After weighing up his options, one of which may have been spent in the shadow of the future hall of famer Patrick Ewing in the Big Apple, Burke signed with Spanish ball club TAU Cerámica.
Three consecutive league titles with Greek side Panathinaikos, as well as a prestigious Euro League Championship in the 1999/2000 campaign followed, but NBA eyes were always on him.
He even almost became a Bull.
“I held talks with the Cleveland Cavaliers and the Chicago Bulls. I was actually sitting down negotiating with Jerry Krause. The deals though were much different then.”
Move to the Magic
When the right opportunity did come in the NBA, it wasn’t quite the way in which Burke had anticipated.
After returning to Spain and TAU, the Irishman ran into early issues with notorious head coach Dusko Ivanovic and his robust leadership style.
Burke was reluctantly allowed two days off to go to his brother’s wedding in Monaghan and bizarrely he was at the reception when he got the call from an Orlando Magic scout about potentially joining the team.
“I had two days. I had to leave at 1 am from the reception. A phone call comes into the reception in the lobby and it’s a scout for the Orlando Magic, somehow he found me. I get on the phone and he says, “Pat how are you enjoying TAU?” and I’m laughing telling him about having to leave my brother’s wedding and that when I get back I think I’m going to tell them I don’t want to be there.
“The scout tells me there’s interest from the Magic and they think it’s going to be a great year to pick me up. So, anyway I go back and have another one out with the coach and I say I’m done, I fly back to America with no contract with anyone.
“Thirty minutes down the road from my house are the Orlando Magic, they give me a deal just for the veterans camp and I make the team.”
All that glitters..
The team Burke joined was a talented one, led by perennial All-Star Tracy McGrady and flanked by the ever-impressive Grant Hill.
From the outside looking in, the NBA sells the dream of what being a player is like, “last-second shots, crazy alley-oops and Michael Jordan,” as Burke puts it.
But the reality of being a player in the league is very different. Money may talk in the world of sports but in the NBA, it roars.
Burke recalls an exchange between the Magic’s star duo of McGrady and Hill which to him represented a microcosm of what the game at the highest level was really like.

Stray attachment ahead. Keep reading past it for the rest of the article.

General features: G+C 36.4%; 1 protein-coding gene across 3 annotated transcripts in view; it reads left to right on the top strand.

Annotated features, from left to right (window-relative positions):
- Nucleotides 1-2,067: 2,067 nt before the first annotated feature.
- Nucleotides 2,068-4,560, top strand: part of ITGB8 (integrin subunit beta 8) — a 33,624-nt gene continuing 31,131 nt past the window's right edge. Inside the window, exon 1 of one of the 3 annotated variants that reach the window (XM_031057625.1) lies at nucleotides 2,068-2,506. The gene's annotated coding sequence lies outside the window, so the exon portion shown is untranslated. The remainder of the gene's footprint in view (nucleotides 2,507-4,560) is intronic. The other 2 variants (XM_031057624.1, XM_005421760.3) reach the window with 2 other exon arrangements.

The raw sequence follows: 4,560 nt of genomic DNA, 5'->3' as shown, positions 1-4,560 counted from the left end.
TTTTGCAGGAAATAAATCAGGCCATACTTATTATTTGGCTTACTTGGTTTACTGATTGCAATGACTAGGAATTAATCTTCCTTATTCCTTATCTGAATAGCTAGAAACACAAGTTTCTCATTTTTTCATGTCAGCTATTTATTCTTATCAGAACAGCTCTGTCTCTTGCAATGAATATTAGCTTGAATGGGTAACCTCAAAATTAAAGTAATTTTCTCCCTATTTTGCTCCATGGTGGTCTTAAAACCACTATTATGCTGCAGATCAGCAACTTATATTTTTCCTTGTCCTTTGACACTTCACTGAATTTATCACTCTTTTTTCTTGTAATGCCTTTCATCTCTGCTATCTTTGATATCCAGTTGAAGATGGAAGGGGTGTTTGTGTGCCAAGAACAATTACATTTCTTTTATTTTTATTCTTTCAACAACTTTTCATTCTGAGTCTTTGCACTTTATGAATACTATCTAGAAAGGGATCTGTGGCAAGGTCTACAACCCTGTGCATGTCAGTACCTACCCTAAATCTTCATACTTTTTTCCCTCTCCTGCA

“I can still remember being in the locker room, we’re playing Atlanta. Tracy McGrady is to my left and Grant Hill is just across. We’re the only three people in the room. Grant Hill says to Tracy, ‘Hey, I’ve got to talk to you, I’ve got a problem with Doc (Rivers)’
“Tracy was just sitting there all nonchalant and he’s like, ‘Problem solved man.’ I’m sitting there thinking, ‘What is going on?’ and Grant says it again, “No Tracy I need to talk to you, I’m having a problem with Doc.’
“He says this about three times and the same response keeps coming from T-Mac, ‘Problem solved.’ Finally, Grant says, ‘What are you talking about?’
“Tracy goes, ‘Grant how much money did you make this year?’ and Grant kinda shrugs and goes, ‘You know what I make we have the exact same contract.’ Tracy says, ‘Ok how much?’ It was like 14 million or whatever. Then T-Mac goes, ‘How much does Doc make?’
“Grant is like ‘I don’t know a lot less,’ and T-Mac looks and him and says, ‘Problem solved.’
“Who talks like this? There’s a great marketing approach to the NBA to make people like you and me and everyone else think it’s all amazing, that its Shangri-La out there but a lot of the times when you get to the nitty-gritty of it, it’s Shangri-shit.”
“I think he’ll be next…”
Burke would go on to play for the Phoenix Suns after leaving Orlando but found minutes hard to come by before a return to Europe, playing in both Russia in Poland.
A staple of the Irish national team in the mid-2000s, Burke dabbled in radio upon his retirement before setting up HoopsLife, a youth development and leadership programme through basketball before it’s closure in 2018.
In the 16 years since Burke became the first Irish man to play in the NBA, there, unfortunately, hasn’t been a second – although that may soon change.
Burke believes that Louisville’s Aidan Harris Igiehon, who was born in Clondalkin, is a likely candidate to follow in his footsteps.
“I think he’ll be next. He’s very athletic, he’s got the size. He was very highly recruited coming out of high school. He’s definitely on track.”
Igiehon may be second and given the exceptional work of Basketball Ireland’s player development, it’s likely there’ll be a third fourth and fifth down the years.
There’ll only ever be one first though and he was (almost) the last player to guard Michael Jordan.
Originally published on May 17, 2020.